By Rabbi Yair Hoffman

By Yair Hoffman

We are ma’aminim bnei ma’aminim. We do not know the reasons for the tragic events of last Thursday night. To a ma’amin, there are no questions and there are no answers.

Every member of Klal Yisrael is still reeling from the tragic events of this past Lag B’Omer in Meron. Even though all of the 45 victims and most of those injured were members of the chareidi community, there were lines and lines of secular Jews in Tel Aviv, waiting patiently to give blood to those who needed it.

The tragedy united the nation.

The tragedy has also traumatized the nation. Almost everyone knows someone who has been affected.

So what should we be feeling?

The following words of Rav Aharon Kotler, zt’l, were said during 1948, when huge numbers of Klal Yisrael were in a state of grave danger as six Arab nations attacked Eretz Yisrael. No family was free of casualties; everyone had a relative who was killed. A nation that had just emerged and escaped from the fiery Gehinnom of Nazi-occupied Europe was now facing a second annihilation. The ma’amar can be found in Mishnah Rabbi Aharon Vol. IV page 76.

Rav Aharon Kotler, zt’l, began:

“In Ta’anis (11a), the rabbis taught: When the Jewish People is immersed in tza’ar, and a person separates himself from them [not sharing in their suffering] the two ministering angels who accompany a person come and place their hands on his head, as though he was an offering, and say: This man, so-and-so, who has separated himself from the community, shall not see consolation of the community.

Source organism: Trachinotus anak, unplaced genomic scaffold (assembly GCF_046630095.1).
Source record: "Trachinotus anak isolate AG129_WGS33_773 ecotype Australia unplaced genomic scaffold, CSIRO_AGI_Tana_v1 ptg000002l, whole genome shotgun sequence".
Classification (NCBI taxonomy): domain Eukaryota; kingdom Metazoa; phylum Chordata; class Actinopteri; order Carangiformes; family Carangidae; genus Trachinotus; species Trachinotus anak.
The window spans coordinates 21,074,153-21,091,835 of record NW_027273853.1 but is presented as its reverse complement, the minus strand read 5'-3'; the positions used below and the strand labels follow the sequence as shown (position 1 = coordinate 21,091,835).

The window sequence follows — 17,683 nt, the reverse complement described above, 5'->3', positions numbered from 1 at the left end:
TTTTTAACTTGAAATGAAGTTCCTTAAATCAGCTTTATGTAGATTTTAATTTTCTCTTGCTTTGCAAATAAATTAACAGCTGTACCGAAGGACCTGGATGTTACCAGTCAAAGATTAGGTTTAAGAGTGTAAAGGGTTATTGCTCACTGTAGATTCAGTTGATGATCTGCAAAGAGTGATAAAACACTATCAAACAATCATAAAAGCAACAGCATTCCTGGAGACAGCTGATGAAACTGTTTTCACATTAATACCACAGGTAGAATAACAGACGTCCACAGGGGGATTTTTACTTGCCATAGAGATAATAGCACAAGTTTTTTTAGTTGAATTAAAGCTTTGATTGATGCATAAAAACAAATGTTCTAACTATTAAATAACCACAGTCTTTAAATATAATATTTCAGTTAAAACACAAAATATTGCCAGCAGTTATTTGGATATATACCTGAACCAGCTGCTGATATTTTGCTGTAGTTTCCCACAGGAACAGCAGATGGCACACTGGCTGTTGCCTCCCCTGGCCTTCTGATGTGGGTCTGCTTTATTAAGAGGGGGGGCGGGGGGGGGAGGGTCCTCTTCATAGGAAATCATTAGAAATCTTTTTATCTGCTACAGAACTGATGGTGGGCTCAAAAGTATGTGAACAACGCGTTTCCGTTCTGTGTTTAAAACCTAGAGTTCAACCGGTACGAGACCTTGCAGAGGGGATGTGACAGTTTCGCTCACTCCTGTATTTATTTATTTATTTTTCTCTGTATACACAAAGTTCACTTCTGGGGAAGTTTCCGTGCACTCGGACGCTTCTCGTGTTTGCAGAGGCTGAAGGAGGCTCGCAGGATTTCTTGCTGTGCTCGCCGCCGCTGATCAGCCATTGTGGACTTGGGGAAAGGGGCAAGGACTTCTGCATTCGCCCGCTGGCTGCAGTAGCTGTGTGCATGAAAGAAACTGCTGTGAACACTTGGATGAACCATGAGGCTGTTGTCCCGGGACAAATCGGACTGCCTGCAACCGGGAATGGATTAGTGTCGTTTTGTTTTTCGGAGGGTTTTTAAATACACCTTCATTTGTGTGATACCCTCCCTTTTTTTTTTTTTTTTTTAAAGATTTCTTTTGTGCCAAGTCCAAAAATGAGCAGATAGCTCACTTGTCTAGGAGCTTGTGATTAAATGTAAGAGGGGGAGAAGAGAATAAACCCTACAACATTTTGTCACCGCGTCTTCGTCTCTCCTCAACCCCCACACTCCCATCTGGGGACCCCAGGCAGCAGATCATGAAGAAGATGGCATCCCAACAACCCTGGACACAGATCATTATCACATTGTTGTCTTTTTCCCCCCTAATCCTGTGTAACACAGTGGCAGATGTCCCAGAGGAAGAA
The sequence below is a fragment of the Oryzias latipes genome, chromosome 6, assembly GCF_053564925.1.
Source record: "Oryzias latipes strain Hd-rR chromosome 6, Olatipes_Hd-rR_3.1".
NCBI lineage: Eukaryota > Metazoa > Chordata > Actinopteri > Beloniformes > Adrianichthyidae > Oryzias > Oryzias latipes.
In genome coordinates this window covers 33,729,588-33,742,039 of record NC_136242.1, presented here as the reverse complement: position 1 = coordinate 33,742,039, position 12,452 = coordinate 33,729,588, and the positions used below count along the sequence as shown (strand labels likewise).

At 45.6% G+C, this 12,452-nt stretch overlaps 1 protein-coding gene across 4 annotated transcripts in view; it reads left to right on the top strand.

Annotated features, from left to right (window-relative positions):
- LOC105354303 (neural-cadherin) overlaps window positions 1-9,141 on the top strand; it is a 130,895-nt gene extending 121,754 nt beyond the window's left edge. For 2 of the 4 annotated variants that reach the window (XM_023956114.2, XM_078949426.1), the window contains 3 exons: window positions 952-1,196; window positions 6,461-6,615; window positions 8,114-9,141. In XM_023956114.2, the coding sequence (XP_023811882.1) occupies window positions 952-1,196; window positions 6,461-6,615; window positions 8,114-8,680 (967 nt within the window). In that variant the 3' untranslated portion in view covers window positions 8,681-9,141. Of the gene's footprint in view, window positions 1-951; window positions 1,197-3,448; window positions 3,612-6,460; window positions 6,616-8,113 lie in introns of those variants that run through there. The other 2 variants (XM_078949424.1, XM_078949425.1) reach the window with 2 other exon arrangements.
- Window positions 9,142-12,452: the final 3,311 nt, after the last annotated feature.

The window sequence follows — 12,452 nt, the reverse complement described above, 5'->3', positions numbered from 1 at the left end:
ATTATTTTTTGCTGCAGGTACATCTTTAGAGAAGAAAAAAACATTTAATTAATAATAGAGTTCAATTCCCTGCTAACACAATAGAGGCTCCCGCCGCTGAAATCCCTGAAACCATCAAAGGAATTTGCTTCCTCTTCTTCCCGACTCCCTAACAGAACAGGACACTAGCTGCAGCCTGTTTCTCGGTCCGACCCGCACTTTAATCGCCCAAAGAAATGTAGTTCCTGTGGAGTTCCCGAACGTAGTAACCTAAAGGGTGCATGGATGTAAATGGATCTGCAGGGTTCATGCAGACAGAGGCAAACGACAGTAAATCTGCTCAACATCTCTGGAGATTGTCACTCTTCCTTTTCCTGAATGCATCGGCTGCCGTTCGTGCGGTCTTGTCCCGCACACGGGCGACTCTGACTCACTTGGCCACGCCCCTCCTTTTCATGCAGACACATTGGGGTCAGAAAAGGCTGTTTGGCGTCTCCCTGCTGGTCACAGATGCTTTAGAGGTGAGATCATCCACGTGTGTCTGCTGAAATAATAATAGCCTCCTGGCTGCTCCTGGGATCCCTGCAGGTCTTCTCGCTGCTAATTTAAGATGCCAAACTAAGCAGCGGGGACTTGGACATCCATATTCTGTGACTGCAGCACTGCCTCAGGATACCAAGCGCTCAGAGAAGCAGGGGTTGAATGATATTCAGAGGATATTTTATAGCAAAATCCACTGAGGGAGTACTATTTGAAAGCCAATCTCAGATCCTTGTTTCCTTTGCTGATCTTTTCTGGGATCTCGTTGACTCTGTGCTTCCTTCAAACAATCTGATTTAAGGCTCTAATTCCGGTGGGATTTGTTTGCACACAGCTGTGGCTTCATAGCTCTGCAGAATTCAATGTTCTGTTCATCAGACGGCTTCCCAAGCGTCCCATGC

Another beraisa teaches: When the community is immersed in suffering, a person should not say: I will go to my house and I will eat and drink, and peace be upon my soul. And if he does so, the verse says about him: “And behold joy and gladness, slaying oxen and killing sheep, eating flesh and drinking wine; let us eat and drink, for tomorrow we shall die” (Isaiah 22:13). And the prophecy continues with what is written afterward, in the following verse: “And the L-rd of Hosts revealed Himself in my ears: Surely this sin shall not be atoned by you until you die…” (Yeshayahu 22:13).

Rather, a person should be distressed together with the community. For so we find with Moshe Rabbeinu, who distressed himself together with the community, as it is stated during the war with Amalek: “But Moses’ hands were heavy; and they took a stone and put it under him, and he sat upon it” (Sh’mos 17:12). But didn’t Moses have one pillow or one cushion to sit upon? Rather, this is what Moshe said: Since the Jewish people are immersed in tza’ar, I, too, will be with them in tza’ar.”

One of the [48] methods through which Torah is acquired is “nosei b’ol chaveiro”—carrying the yoke, or burden, of his friend. What does nosei b’ol chaveiro mean? It means that when your friend is in danger or in distress, you share that with him, you carry his burden with him.

There are two aspects to this sharing.

The first one is action—through assistance, either with suggestions or with monetary assistance.

The second aspect is through paying attention to him and feeling his pain; this is also “sharing his burden.”

And so we find regarding Moshe Rabbeinu, after he rose to a high position through Pharaoh. The pasuk (Sh’mos 2:11) says, “And Moshe grew and he went out among his brethren, va’yar b’sivlosam, and he saw in their pain.”

Rashi writes: “He placed his eyes and heart to be pained over them.”

The Midrash (Sh’mos Rabbah 1:32) explains, “He would see their suffering and cry. He would give his shoulder and assist each and every one of them. He would leave his dargon and go and ease their pain.”

So we see that he did not just stop at help alone; rather, in order to feel their tza’ar, he directed his eyes and heart to pain himself over them. For this purpose, he would place his shoulder with each one of them, and through this feeling he came to help them. And this is what is meant when the pasuk says, “va’yar b’sivlosam.”